Mobile Framework for Healthcare Adoption of Short-message Technologies

The HL7 Mobile Framework for Healthcare Adoption of Short-message Technologies (mFHAST) project seeks to develop a framework that supports a breadth of disclosure and retrieval options for short-message use cases in a well-structured manner.

Short-message technologies are being used by hundreds of projects for a multitude of health related objectives. Most have adopted their own ad-hoc implementations for structured short-message communications. There is currently no known standard for adoption and implementation of short-message technologies within the healthcare domain. Due to the prevalence of these global ad-hoc efforts and the interoperability implications therein it is critical that a standard in this domain be developed.

Many healthcare settings, especially those within rural and low-income environments do not have the infrastructure needed to effectively support messaging payloads above a few kilobytes. This might be due to limitations of the mobile technology (e.g., low-end smartphone) or may be due to a lack of robust network connections within their area (e.g., sparse distribution of cell phone towers). Projects within these areas have frequently adopted short-message services as an intermediary way in which to communicate health care and public health services in a limited fashion. Most times, project-specific short-message structures are used in order to make ad-hoc standards for communicating essential information.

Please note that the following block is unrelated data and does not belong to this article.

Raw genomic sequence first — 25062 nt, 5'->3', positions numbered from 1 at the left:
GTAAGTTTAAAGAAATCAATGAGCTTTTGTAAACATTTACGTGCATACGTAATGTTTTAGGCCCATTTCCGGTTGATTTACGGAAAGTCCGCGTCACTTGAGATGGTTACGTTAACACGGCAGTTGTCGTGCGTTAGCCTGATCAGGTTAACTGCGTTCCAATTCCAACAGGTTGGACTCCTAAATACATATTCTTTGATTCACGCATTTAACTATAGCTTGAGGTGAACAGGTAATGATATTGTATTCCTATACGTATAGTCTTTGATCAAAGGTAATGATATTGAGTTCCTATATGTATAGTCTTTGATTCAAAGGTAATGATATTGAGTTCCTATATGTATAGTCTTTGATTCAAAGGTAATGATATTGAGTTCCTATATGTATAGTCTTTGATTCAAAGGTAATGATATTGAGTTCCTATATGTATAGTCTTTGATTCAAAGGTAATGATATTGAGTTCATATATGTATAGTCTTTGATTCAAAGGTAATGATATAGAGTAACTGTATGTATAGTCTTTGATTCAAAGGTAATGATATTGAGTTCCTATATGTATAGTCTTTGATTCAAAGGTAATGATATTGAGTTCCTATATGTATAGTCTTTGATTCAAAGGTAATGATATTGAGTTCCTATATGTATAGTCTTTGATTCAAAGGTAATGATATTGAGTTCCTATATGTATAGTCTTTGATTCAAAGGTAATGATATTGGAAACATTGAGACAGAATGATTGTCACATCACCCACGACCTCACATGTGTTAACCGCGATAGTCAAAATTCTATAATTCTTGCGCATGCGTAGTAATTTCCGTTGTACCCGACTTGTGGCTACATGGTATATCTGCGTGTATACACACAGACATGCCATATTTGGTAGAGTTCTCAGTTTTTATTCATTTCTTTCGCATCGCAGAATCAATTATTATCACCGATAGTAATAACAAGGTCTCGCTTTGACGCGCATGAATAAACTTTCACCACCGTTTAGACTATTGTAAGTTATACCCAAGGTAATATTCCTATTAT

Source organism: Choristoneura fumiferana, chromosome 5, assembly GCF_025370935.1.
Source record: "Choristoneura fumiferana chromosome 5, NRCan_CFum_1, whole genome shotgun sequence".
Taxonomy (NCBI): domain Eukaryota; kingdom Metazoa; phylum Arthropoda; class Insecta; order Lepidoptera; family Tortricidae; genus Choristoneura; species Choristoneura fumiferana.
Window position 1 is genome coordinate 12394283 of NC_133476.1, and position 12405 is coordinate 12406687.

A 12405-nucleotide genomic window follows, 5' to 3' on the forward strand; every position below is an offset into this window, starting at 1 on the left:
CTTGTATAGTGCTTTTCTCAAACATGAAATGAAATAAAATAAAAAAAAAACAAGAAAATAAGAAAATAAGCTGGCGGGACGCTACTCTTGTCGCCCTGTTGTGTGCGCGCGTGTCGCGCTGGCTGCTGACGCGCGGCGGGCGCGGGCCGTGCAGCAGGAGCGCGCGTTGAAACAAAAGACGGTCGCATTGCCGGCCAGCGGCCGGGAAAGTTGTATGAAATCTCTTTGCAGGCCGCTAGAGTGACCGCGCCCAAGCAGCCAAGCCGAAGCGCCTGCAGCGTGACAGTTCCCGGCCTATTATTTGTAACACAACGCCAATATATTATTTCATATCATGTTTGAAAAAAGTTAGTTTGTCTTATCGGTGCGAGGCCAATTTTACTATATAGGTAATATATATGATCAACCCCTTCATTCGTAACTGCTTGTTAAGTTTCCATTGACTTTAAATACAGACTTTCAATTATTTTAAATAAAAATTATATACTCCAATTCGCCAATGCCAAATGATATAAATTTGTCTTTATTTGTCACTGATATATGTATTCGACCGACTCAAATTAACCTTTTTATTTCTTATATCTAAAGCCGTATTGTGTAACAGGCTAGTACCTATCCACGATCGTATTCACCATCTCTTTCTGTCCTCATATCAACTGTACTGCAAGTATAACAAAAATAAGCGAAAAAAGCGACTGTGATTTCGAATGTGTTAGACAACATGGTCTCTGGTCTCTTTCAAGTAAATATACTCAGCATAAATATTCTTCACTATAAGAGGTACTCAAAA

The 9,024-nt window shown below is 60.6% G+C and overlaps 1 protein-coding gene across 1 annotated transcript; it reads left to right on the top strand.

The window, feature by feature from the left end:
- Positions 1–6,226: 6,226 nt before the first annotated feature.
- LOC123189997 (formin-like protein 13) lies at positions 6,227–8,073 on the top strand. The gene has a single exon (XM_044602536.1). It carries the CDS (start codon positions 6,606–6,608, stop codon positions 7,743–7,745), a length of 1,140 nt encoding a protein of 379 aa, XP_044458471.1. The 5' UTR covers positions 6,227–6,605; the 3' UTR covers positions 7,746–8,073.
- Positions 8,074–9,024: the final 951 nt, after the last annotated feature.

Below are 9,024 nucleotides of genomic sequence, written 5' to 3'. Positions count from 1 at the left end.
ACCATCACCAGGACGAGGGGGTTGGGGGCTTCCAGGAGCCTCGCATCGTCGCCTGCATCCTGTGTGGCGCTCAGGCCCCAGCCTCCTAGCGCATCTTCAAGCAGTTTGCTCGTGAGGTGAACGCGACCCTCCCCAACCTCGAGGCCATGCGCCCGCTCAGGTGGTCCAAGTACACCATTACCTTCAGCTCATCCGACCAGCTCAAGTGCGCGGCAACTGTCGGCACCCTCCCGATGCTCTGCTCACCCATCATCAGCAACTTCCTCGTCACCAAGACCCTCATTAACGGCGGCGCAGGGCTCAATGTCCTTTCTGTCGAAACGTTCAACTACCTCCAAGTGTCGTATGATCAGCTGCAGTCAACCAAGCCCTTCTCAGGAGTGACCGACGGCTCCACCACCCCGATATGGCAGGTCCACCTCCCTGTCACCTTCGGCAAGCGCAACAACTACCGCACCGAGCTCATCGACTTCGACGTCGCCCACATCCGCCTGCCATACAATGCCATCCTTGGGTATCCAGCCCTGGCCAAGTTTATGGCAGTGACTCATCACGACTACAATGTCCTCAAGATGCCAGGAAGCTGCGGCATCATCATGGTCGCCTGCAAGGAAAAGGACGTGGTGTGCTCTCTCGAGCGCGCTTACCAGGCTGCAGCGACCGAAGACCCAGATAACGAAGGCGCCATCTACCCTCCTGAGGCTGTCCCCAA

Short-message technologies are one of the most widely used mobile applications with estimates of over 3 billion active users and encompassing upwards of 80% of mobile subscribers. Short-message technologies are generally composed of approximately 160 characters depending on device, implementation and character library. Due to the broad penetration and adoption of texting by people world-wide and the low infrastructure implementation requirements it has been identified as a valuable method for communicating health information across all socio-economic health settings.